Finally despite a great fanfare for the 15 February coordinated strike, there has been almost no real joined up action between unions, with even the RMT and Aslef incapable of walking out on the same day. This has left the government unshaken, despite the fact that the Tories themselves have been fighting each other like cats in a sack. The unions — and the Labour Party they pay a small fortune to — have allowed the new Strikes (Minimum Service Levels) Bill passage through parliament virtually unchallenged.
Almost from a standing start many groups of union activists have responded magnificently to these sellouts. NHS Workers Say NO succeeded in rejecting the RCN leadership’s recommendation of a two-year pay cut. Activists in the CWU and PCS have followed their example.
The NEU strike committees have drawn in and organised hundreds of new teacher activists to demand more coordination and longer strikes. In the UCU the elected higher education executive fought a running battle against their general secretary and got the strikes put back on.
But these green shoots of rank and file activism are in danger of withering. Demoralisation among nurses, facing the prospect of more of the same strike tactics, has led to the RCN missing the threshold for legal strike action. Posties and civil servants could meet the same fate in their ongoing ballots.
The NEU conference overwhelmingly threw out a motion to extend the strikes, leaving the officials firmly in control of their slow-motion dispute. And those UCU branches, like Leeds University, that have used the marking boycott to deepen their action have been punished and their local strikes defeated.
Seize the moment
All this shows that relying on spontaneous and isolated resistance is dangerous. What is needed is an initiative — an organisation or network — to link these groups of activists together and unite them into a common struggle.
Counterfire last month, Troublemakers this month and the Workers Summit in September show that when a conference for union activists is called it can generate enthusiasm and widespread participation. They need to combine their forces in a non-sectarian and democratic way to launch an independent rank and file organisation.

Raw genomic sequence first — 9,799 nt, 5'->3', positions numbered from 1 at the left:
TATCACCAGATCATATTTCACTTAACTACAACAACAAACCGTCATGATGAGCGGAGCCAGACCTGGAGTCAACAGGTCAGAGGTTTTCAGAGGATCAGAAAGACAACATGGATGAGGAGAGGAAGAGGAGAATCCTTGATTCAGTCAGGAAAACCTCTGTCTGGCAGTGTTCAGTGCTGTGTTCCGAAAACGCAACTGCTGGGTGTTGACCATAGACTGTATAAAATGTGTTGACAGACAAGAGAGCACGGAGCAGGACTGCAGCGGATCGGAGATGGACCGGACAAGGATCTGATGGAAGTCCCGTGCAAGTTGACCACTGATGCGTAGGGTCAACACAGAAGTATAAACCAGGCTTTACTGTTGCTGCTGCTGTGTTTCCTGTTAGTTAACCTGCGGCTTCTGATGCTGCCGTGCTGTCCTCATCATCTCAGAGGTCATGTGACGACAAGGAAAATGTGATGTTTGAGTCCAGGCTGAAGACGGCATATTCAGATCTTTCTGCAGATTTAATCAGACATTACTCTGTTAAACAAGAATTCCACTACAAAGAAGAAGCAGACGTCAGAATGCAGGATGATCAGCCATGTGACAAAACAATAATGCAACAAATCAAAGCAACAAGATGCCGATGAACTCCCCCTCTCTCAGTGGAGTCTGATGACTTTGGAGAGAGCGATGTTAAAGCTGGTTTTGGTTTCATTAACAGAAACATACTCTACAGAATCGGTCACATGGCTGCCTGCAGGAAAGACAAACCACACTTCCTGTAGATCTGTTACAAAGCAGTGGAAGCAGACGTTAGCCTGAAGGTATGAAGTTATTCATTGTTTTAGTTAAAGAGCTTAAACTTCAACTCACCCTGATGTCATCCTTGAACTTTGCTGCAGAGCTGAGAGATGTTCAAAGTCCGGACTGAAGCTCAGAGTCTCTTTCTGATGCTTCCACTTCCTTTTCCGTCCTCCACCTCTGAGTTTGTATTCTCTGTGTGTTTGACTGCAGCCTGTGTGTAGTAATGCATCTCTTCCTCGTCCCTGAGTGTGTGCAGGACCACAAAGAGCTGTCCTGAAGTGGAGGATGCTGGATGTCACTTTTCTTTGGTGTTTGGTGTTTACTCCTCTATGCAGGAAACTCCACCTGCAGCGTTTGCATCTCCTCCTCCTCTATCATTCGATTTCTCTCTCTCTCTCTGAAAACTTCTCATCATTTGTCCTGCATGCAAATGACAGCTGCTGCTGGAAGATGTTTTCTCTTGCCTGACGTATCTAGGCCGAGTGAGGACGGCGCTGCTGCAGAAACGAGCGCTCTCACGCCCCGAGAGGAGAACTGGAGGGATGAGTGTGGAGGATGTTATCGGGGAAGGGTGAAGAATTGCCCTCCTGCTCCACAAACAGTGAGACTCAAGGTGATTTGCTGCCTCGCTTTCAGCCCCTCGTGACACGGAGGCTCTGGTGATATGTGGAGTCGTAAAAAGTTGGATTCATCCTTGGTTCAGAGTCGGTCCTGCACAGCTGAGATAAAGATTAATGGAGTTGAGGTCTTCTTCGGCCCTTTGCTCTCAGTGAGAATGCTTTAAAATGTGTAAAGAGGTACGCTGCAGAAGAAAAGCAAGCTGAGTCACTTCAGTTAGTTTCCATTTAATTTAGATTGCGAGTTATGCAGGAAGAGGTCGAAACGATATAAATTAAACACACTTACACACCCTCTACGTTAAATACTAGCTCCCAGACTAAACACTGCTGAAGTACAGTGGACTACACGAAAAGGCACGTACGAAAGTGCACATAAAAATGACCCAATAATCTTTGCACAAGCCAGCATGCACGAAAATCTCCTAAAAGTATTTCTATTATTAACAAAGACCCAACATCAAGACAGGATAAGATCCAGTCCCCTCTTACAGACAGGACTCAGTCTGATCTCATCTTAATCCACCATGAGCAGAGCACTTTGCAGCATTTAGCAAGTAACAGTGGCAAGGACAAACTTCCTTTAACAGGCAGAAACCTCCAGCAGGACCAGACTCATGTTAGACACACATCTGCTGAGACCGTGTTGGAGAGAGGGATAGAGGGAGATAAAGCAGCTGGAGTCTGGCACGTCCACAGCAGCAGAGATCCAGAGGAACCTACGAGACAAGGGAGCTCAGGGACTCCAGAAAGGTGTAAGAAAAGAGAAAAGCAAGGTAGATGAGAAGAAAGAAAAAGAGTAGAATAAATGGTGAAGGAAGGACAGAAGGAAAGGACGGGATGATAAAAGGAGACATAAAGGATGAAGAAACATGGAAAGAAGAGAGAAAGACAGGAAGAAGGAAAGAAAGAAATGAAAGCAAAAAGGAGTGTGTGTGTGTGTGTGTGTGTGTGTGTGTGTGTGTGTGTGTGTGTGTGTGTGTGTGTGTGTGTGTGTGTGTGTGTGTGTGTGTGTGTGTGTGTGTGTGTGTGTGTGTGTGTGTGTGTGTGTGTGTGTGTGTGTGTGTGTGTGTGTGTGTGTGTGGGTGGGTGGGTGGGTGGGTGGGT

This is not the time to repackage and relaunch so-called ‘broad lefts ‘ that focus exclusively on campaigning to elect left wing candidates to top union posts. All too often we have seen the results: ‘lefts’ who turn out to be almost identical in their actions to the rights they replaced.
And not because they are bad people or even just because they are paid fat salaries (though, indeed, they should be paid the average wage of their members) but because of the negotiating function they perform, uncontrolled at critical moments by the membership, but with all the pressure of the rest of the union bureaucracy, the media, the government as well as the employers bearing down on them.
Of course, we should replace the sellout merchants with fighting leaders drawn from the rank and file, but they should be pledged to democratic reforms that ensure the members are in control of all disputes at every stage. For this reason, our focus should be on workplace democracy as the starting point.
We need to: